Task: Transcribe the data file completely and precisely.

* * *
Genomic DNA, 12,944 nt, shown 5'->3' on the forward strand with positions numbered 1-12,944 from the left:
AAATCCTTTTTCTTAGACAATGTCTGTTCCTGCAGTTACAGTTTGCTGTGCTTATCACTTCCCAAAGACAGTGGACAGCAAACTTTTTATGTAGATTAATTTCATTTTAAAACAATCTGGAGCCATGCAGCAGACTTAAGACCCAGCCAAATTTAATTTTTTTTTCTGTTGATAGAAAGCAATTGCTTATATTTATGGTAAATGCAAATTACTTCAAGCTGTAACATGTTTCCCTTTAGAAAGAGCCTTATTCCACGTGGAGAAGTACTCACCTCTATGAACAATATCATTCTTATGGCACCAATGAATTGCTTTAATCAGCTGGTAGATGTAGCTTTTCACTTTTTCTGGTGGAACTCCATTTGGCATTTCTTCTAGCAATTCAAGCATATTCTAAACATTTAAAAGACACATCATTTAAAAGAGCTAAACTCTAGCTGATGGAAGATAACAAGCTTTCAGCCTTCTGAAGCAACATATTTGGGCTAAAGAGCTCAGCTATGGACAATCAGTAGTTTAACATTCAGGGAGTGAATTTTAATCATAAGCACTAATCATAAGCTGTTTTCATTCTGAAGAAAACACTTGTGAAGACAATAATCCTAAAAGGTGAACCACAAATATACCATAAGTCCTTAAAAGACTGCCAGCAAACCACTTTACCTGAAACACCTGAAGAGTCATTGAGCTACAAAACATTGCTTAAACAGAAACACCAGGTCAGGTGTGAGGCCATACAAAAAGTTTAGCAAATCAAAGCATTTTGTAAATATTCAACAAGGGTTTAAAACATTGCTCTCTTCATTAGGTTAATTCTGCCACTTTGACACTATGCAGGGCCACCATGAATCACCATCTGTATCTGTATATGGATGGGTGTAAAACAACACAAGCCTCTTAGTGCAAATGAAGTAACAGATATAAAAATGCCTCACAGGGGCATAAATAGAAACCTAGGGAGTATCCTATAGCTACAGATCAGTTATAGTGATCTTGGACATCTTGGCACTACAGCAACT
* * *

Genomic DNA, 12,944 nt, shown 5'->3' on the forward strand with positions numbered 1-12,944 from the left:
AAATCCTTTTTCTTAGACAATGTCTGTTCCTGCAGTTACAGTTTGCTGTGCTTATCACTTCCCAAAGACAGTGGACAGCAAACTTTTTATGTAGATTAATTTCATTTTAAAACAATCTGGAGCCATGCAGCAGACTTAAGACCCAGCCAAATTTAATTTTTTTTTCTGTTGATAGAAAGCAATTGCTTATATTTATGGTAAATGCAAATTACTTCAAGCTGTAACATGTTTCCCTTTAGAAAGAGCCTTATTCCACGTGGAGAAGTACTCACCTCTATGAACAATATCATTCTTATGGCACCAATGAATTGCTTTAATCAGCTGGTAGATGTAGCTTTTCACTTTTTCTGGTGGAACTCCATTTGGCATTTCTTCTAGCAATTCAAGCATATTCTAAACATTTAAAAGACACATCATTTAAAAGAGCTAAACTCTAGCTGATGGAAGATAACAAGCTTTCAGCCTTCTGAAGCAACATATTTGGGCTAAAGAGCTCAGCTATGGACAATCAGTAGTTTAACATTCAGGGAGTGAATTTTAATCATAAGCACTAATCATAAGCTGTTTTCATTCTGAAGAAAACACTTGTGAAGACAATAATCCTAAAAGGTGAACCACAAATATACCATAAGTCCTTAAAAGACTGCCAGCAAACCACTTTACCTGAAACACCTGAAGAGTCATTGAGCTACAAAACATTGCTTAAACAGAAACACCAGGTCAGGTGTGAGGCCATACAAAAAGTTTAGCAAATCAAAGCATTTTGTAAATATTCAACAAGGGTTTAAAACATTGCTCTCTTCATTAGGTTAATTCTGCCACTTTGACACTATGCAGGGCCACCATGAATCACCATCTGTATCTGTATATGGATGGGTGTAAAACAACACAAGCCTCTTAGTGCAAATGAAGTAACAGATATAAAAATGCCTCACAGGGGCATAAATAGAAACCTAGGGAGTATCCTATAGCTACAGATCAGTTATAGTGATCTTGGACATCTTGGCACTACAGCAACT